• The captured previous video frame 212 may also include a tracking threshold 250, detection threshold 252 and a detection and tracking threshold 254. The tracking threshold 250 may be provided to the motion tracker 206 or circuitry on the object tracking and detection module 204 (e.g., confidence level comparator 258) to determine whether the tracking confidence level is greater than the tracking threshold 250. The detection threshold 252 may be provided to the object detector 208 or other circuitry on the object tracking and detection module 204 to determine whether the detection confidence value 240 is greater than the detection threshold 252. The detection and tracking threshold 254 may be a combined value based on the tracking threshold 250 and the detection threshold 252. The detection and tracking threshold 254 may be compared to a detection and tracking confidence value 256 to determine a combined confidence value for the motion-based tracking and the object detection. Each of the thresholds may be based on a likelihood that a target object is located within a video frame. The object tracking and detection module 204 may perform motion-based tracking and/or detection on a current video frame (N) 224 until a specific detection and tracking confidence value 256 is obtained. Further, the motion-based tracking and object detection may be performed on each video frame in a sequence of multiple video frames.
  • In one configuration of a two-step tracking and detection approach, the motion tracker 206 may perform motion-based tracking on a current video frame (N) 224. The motion tracker 206 may determine a tracking confidence value 228 based on the motion-based tracking process. Using the tracking confidence value 228 and a tracking threshold 250 provided by the memory buffer 210, a confidence level comparator 258 may determine whether the tracking confidence value 228 exceeds a tracking threshold 250. If the tracking confidence value 228 is greater than the tracking threshold 250, the object tracking and detection module 204 may skip performing object detection and provide the tracking result to a fusion module 260 to produce an output 262. The output 262 may include an indication that a target object is within a current video frame (N) 224. Further, the output 262 may include additional information about the target object.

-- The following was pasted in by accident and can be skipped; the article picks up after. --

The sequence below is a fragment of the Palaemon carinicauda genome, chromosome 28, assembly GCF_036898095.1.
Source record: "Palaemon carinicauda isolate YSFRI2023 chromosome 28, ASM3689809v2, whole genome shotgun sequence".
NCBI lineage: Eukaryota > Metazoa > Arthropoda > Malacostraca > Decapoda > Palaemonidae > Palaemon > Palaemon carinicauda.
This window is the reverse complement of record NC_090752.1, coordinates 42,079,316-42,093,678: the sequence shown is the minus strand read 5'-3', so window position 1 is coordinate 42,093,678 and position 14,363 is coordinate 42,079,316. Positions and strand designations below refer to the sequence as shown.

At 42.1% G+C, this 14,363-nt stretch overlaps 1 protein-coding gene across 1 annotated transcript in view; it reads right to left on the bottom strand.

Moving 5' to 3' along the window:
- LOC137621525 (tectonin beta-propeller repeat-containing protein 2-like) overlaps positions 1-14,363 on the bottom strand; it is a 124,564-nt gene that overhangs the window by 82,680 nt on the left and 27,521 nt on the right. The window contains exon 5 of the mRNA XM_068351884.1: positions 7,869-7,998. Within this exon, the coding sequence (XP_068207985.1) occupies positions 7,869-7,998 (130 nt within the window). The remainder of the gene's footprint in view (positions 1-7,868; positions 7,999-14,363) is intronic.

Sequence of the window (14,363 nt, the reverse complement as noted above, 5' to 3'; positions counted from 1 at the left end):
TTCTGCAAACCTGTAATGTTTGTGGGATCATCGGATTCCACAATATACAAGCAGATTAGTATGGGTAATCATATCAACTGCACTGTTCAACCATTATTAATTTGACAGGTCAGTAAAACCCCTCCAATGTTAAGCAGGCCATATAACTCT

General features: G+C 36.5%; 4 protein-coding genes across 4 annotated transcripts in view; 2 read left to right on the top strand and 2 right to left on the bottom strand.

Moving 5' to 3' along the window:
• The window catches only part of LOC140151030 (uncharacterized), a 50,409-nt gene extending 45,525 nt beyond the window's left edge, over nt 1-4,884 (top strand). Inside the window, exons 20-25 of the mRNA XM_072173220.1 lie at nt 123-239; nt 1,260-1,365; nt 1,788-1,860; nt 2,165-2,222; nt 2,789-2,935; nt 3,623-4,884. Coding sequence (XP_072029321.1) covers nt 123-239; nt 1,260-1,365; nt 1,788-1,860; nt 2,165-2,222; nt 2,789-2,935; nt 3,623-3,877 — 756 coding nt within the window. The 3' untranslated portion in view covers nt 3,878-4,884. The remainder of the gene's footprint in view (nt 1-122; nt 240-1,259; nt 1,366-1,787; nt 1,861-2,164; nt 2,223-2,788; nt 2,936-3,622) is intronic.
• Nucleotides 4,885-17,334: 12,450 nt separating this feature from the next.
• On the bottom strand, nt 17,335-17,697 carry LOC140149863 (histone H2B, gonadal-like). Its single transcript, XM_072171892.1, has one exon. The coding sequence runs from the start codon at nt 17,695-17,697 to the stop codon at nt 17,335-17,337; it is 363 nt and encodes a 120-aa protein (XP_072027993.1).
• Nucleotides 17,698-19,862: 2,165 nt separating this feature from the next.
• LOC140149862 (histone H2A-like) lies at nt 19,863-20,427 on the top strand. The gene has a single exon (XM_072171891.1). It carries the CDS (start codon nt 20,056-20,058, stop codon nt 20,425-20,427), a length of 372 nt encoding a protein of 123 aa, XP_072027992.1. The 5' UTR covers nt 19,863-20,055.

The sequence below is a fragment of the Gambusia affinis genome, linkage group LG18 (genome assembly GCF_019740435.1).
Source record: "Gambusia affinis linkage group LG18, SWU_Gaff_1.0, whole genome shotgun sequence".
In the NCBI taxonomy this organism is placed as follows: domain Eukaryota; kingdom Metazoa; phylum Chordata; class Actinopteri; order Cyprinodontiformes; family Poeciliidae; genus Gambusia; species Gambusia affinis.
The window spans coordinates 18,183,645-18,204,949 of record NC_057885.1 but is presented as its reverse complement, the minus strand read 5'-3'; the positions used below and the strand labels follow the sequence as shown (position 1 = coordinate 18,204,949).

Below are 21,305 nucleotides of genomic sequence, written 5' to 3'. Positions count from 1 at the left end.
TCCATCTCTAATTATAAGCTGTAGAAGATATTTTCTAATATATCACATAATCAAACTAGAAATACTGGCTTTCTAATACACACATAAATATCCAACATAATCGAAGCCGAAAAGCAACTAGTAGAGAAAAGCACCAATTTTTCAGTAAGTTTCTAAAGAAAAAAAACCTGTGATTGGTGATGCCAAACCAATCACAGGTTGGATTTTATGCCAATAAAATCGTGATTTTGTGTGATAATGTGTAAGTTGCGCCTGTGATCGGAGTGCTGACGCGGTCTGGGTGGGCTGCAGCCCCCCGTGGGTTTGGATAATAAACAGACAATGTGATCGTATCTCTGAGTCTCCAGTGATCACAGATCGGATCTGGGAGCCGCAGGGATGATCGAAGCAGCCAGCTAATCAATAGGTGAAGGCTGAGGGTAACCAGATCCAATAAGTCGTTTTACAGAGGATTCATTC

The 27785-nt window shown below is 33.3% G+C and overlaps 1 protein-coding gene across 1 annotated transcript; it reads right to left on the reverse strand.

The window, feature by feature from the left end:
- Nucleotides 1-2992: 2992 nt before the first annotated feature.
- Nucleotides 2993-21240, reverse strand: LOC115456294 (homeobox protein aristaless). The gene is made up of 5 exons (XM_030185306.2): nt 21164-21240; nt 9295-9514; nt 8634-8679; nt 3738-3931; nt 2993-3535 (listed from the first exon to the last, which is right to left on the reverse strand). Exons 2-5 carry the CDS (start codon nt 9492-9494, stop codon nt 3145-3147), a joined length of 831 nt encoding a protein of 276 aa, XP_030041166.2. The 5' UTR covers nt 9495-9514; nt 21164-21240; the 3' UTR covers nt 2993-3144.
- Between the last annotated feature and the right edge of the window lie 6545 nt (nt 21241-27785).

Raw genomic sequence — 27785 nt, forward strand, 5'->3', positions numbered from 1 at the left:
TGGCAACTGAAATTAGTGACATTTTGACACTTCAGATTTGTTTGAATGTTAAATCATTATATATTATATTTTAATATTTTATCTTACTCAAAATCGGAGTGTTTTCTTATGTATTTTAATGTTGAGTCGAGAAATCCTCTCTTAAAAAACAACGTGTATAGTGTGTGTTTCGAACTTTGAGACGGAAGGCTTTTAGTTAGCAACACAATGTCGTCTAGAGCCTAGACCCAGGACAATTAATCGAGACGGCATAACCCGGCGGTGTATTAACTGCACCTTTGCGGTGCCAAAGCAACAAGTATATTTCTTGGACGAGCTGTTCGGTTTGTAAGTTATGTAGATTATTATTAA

• If the tracking confidence value 228 does not exceed the tracking threshold 250, the object detector 208 may subsequently perform object detection on the current video frame (N) 224. The object detection may be performed on all or a subset of windows within the current video frame (N) 224. The object detector 208 may determine a detection confidence value 240 and compare the detection confidence value 240 to a detection threshold 252. If the detection confidence value 240 is above a detection threshold 252, the object detector 208 may provide the detection result to the fusion module 260 to produce an output 262. The output 262 may include an indication that a target object is within a current video frame (N) 224 and/or include additional information about the detected object. If the detection confidence value 240 is less than or equal to a detection threshold 252, the object detector 208 may perform object detection again using a more robust method (e.g., searching a greater number of windows within the current video frame (N) 224) and may repeat the process of object detection until a satisfactory detection confidence value 240 is obtained. The object tracking and detection module 204 may be used to perform tracking and detection on a next video frame.